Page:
Midnight's Children

by Salman Rushdie

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Comment on the narrative technique of Midnight's Children.

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Narrated in first person in the voice of Saleem Sinai, Midnight's Children continuously alternates between the past and the present. Rushdie has employed this narrative technique to enable the narrator to move through time with ease. While we find Sinai's grandfather Adam Aziz performing Namaz in the valley of Kashmir at one point, the next page brings us to the present, in which Sinai is seated at his writing desk with Padma by his side.

Another technique which makes the narration rich is how the narrator holds creates suspense. There are various episodic revelations which fill the reader with awe and wonder. With revelations like the blindness of Ghani the landowner, Mumtaz's sexless married life with Nadir Shah, and the reality behind Methwold's middle-parted hair, the narrator doesn't fail to surprise the reader every now and then.

Also, the narrator has such a strong hold on his narration that he leaves no room for any disbelief or questioning on the part of the reader. The reader believes everything that the narrator says to be true unless the narrator himself proves it false (for instance, by changing the truth of his entire family lineage), and the reader believes this too. Such is the conviction in his narration.

The narration of all events, significant or not, revolves around Saleem. Hence, Midnight's Children is a narrative by a writer sitting at his writing desk, penning down all that he recollects or recounts, coating facts with magical words and spells like "abracadabra." While narrating the "magical" history of his birth, Saleem takes us through the "real" history of India. Thus, this novel is a fictitious account of many non-fictitious events, placing this narration in the genre of magic realism.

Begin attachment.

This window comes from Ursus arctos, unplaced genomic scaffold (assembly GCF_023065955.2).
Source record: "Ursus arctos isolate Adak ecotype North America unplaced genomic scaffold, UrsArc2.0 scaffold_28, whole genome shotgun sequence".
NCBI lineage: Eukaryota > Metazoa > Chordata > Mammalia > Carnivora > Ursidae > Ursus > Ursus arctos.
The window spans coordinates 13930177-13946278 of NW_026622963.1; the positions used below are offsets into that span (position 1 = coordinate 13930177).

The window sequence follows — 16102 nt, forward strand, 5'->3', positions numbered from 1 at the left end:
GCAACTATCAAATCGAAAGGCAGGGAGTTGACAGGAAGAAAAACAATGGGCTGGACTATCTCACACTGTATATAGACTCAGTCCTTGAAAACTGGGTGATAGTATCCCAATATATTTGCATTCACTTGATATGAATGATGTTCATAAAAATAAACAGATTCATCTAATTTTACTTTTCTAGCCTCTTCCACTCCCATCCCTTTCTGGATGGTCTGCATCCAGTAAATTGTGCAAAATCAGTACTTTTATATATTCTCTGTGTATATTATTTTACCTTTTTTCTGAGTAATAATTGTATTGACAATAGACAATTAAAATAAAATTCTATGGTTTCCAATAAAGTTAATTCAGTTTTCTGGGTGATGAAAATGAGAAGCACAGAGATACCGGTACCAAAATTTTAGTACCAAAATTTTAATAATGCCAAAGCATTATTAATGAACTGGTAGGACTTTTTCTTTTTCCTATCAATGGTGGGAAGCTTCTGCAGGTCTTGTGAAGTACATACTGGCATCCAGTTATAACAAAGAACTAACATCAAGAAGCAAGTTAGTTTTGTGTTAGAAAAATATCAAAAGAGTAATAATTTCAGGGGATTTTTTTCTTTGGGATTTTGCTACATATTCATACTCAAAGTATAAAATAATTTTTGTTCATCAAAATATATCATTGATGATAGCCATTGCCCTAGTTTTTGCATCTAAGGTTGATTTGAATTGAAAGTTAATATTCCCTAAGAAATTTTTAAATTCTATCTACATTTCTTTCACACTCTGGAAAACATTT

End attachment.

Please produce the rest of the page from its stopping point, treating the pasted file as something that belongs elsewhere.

Hence, Saleem is a brilliant narrator and a master of the art of storytelling.

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The narrative technique of the story is in first person. It is told from Saleem's point of view, and we understand the history of Indian independence, Partition, and all that follows through his eyes. Yet, it is within this that the greatness of the themes and story itself lies. Saleem is an unreliable narrator. He makes many errors in trying to be the sole font of knowledge and solitary light that guides the reader through the darkness that is called "history." The narrative technique of first-person narration fraught with errors is a deliberate attempt on Rushdie's part to bring to light the idea of subjectivity having limits but being the only guide one has. Rushdie has written that the work itself should not be seen as history, but rather be seen as art, as an example of how individuals have only their own subjectivity to guide them. This is evidenced in Rushdie's embrace of Saleem as the sole narrator. Although he makes obvious and subtle mistakes, we, as the readers, can only rely on him to help provide understanding through the emotional and political complexities of the time. We are thus left with a powerful stylistic and thematic statement on how human freedom is futile at many points, but it is all that one has in the modern setting.

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Comment on the narrative technique of Midnight’s Children.

Through Saleem Sinai, Rushdie is able to provide an excellent narrator who is able to convey the extreme level of challenge in trying to provide a coherent narrative to the modern Indian nation.  Part of this can be reflected in the opening lines, where the narrator cannot even possess the narrative coherency to effectively describe his own birth.  In the process, Saleem becomes the manner by which the reader understands about the birth of nations in the Indian subcontinent, the changing notion of political and social identity, and the mutability of what is at one point accepted and the new world order which replaces it.  Saleem's narration and growth mirrors a sense of the incomplete and the insecure, the very essence of the world and persona of Saleem, in general.